What You Need to Know – Retail Rescue

Retail Rescue – The Unintended Consequences of Animal Extremist Legislation

Over the last several years, animal extremist groups have been pushing legislation across the country that are direct attacks on USDA licensed and inspected breeders. Their campaigns are full of disinformation about pet population numbers, demand for pets in the US, as well as commercial breeders. These groups have spent hundreds of millions spreading egregious and false information to distort the public’s perception of dog breeding. In the meantime, they are pushing for regulations that will further fill their pockets by encouraging municipalities to only allow the sale of “rescue” pets.

In order to understand the motivation behind these actions, it is important to learn about the ideology and agenda of these groups. They are not looking to protect dogs or improve welfare. These groups push the false narrative that dog breeders are bad, and believe that animals in human care are akin to slaves and therefore are being treated in an abusive and cruel way. Their goal is to end animals in human care.

All Pet Breeders and Pet Owners are Threatened

Since these groups will not receive support from the public if their true ideology and agenda is revealed, they seek to implement their goals in a variety of ways. In regard to pet breeding, they are taking a multi-prong approach. They are seeking to make it difficult for the public to obtain a pet of their choice, and are pushing pet breeders out of business via ordinances, regulations, and downright harassment. Most concerning is that the push to eliminate access strips consumer protections offered by USDA breeders. It strips away health clearances and, in some states, pet protection policies. These policies are in place to protect both the new owner and the puppy. If a pet falls ill when it is first taken to its new home, these policies refund the purchase price and veterinary care. Most importantly, dogs from USDA breeders of purebred dogs are true to their breed. This allows pet owners to make the right choice in finding a pet for their lifestyle, instead of guessing the size and activity level of a dog from unknown history.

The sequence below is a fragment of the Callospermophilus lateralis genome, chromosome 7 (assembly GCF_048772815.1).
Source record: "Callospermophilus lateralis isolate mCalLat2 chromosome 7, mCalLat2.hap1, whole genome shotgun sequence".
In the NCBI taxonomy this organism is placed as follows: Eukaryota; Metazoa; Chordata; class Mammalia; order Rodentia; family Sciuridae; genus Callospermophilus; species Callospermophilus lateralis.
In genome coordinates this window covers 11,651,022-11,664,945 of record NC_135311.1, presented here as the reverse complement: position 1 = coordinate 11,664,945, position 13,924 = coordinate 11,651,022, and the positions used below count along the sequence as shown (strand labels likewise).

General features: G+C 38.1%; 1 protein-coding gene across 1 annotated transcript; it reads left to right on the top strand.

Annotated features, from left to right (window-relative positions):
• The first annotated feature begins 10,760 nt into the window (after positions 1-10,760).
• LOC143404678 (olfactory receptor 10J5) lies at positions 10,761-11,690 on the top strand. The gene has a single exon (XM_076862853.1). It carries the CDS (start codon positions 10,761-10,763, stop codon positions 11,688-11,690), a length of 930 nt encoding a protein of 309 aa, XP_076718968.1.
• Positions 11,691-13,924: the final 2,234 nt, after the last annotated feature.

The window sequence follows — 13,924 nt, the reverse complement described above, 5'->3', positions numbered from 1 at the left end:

8,000,000 Replacement Dogs are Needed Every Year

According to the America Veterinary Medical Association (AVMA) publication of 2017-2018 Pet Ownership & Demographics Sourcebooks, there are over 48 million American households that own dogs and those households own more than 76 million dogs. The replacement number for dogs in those households due to health, accidents, and old age is around 8,000,000 per year (12%). Despite the disinformation from animal extremist groups about commercial breeders being responsible for pet overpopulation, commercial breeders are only supplying 450,000 new puppies per year. Simple math shows that commercial breeders only provide 5% of the needed number of replacement dogs. This does not include the number of new first-time pet owners each year.

The Dog Shortage is Real

“The Dog Shortage is Real” is the title of a 2019 article published in Today’s Veterinary Business. This article, directed towards veterinary medicine, addresses the dog shortage:
“We have a shortage of dogs in America despite the impression created by TV ads about overcrowded shelters. Yes, certain shelters (often rural or in challenging urban locales) still have too many dogs, but most of the United States is experiencing a shortage, and would-be adopters scramble each weekend to find an adoptable dog.” This article addresses the shortfall that exists despite commercial and hobby breeders, and the growing issue of dogs being imported from foreign countries with no animal welfare oversight.

Big Business – Retail Rescue in California

California was one of the first states to outlaw public access to dogs sourced from lawful businesses where both the pet and the owner were protected by USDA regulation and inspection. The law was passed in 2017 and since then then there has been an explosion of outlets selling “rescue” dogs.

The business model looks like this:

• Dogs are “rescued” and then sold for an “adoption fee” in a retail store front
• High income due to high prices for “rescue” dogs which come with no health and welfare protections for the dogs or the owners
• Tax free due to false “non-profit” status

A recent study (2017) of Southern California rescues and shelters shows some alarming data:
• 643 rescue and shelter groups in Southern California were reviewed.
• Non-reporting, non-registered, delinquent, or suspended groups reduced that number to 486.
• 296 organizations totaled $251,807,644 on their IRS 990 forms, averaging $847,972.97 each